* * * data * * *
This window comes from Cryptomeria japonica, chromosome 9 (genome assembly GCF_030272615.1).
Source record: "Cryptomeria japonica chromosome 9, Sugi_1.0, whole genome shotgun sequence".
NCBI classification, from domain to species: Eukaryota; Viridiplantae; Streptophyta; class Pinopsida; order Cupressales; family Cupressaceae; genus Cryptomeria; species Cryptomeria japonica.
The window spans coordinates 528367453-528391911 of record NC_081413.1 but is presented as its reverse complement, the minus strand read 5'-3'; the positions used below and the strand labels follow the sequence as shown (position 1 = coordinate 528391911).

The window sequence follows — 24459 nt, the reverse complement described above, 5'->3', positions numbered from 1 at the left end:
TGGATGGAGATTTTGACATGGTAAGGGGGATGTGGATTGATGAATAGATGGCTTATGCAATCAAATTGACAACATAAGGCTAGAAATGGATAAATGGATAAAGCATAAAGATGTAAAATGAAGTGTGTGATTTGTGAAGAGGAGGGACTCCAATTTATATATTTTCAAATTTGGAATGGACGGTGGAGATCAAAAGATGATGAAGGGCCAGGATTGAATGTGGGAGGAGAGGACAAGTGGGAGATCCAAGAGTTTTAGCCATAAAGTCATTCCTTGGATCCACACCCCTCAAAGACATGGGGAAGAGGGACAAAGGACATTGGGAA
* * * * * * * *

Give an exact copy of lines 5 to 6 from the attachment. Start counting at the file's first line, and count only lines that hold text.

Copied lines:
The window sequence follows — 24459 nt, the reverse complement described above, 5'->3', positions numbered from 1 at the left end:
TGGATGGAGATTTTGACATGGTAAGGGGGATGTGGATTGATGAATAGATGGCTTATGCAATCAAATTGACAACATAAGGCTAGAAATGGATAAATGGATAAAGCATAAAGATGTAAAATGAAGTGTGTGATTTGTGAAGAGGAGGGACTCCAATTTATATATTTTCAAATTTGGAATGGACGGTGGAGATCAAAAGATGATGAAGGGCCAGGATTGAATGTGGGAGGAGAGGACAAGTGGGAGATCCAAGAGTTTTAGCCATAAAGTCATTCCTTGGATCCACACCCCTCAAAGACATGGGGAAGAGGGACAAAGGACATTGGGAA